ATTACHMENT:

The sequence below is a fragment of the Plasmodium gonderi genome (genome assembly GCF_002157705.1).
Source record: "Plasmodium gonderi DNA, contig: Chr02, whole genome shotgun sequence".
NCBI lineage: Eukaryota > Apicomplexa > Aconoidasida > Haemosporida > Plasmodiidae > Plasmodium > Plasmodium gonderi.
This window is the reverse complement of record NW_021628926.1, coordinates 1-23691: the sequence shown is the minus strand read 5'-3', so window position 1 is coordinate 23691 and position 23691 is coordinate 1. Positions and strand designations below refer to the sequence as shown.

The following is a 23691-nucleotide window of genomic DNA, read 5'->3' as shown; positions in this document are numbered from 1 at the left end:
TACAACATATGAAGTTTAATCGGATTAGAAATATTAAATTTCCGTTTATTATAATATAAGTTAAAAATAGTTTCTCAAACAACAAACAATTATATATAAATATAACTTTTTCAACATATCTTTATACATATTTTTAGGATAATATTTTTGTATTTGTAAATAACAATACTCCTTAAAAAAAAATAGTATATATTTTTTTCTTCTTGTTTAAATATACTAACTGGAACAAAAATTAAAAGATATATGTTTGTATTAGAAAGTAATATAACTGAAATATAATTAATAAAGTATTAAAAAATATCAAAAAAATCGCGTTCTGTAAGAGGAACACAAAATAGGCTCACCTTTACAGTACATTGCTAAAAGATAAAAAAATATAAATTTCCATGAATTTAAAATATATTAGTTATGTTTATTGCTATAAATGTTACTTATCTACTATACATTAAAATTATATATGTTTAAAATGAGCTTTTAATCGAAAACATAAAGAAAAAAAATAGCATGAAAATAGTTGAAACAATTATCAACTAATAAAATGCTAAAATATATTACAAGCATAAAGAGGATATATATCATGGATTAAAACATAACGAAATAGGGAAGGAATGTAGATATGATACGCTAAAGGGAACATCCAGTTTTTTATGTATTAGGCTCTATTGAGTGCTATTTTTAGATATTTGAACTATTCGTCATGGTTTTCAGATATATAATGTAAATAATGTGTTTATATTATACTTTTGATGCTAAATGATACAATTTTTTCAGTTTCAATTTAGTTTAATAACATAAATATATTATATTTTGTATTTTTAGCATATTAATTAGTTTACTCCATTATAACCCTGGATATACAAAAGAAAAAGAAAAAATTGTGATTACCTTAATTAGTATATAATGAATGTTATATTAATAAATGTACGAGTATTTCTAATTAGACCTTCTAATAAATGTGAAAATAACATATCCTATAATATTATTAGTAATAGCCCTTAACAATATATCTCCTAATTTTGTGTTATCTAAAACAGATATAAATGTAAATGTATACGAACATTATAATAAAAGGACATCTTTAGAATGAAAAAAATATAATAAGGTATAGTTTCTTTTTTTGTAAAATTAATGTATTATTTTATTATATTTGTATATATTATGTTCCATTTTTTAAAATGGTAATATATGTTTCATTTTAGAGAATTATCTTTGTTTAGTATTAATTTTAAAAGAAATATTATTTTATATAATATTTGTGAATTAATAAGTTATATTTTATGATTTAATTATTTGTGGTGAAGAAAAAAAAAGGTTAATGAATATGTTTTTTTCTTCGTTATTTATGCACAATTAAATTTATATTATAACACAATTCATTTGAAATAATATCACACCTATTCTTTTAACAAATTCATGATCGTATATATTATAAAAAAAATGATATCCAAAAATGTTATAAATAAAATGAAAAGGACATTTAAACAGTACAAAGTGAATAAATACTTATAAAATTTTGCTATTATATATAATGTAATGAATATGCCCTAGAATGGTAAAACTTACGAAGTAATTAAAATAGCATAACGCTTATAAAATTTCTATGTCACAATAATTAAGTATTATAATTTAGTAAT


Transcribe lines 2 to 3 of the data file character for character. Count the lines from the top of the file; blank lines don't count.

Source record: "Plasmodium gonderi DNA, contig: Chr02, whole genome shotgun sequence".
NCBI lineage: Eukaryota > Apicomplexa > Aconoidasida > Haemosporida > Plasmodiidae > Plasmodium > Plasmodium gonderi.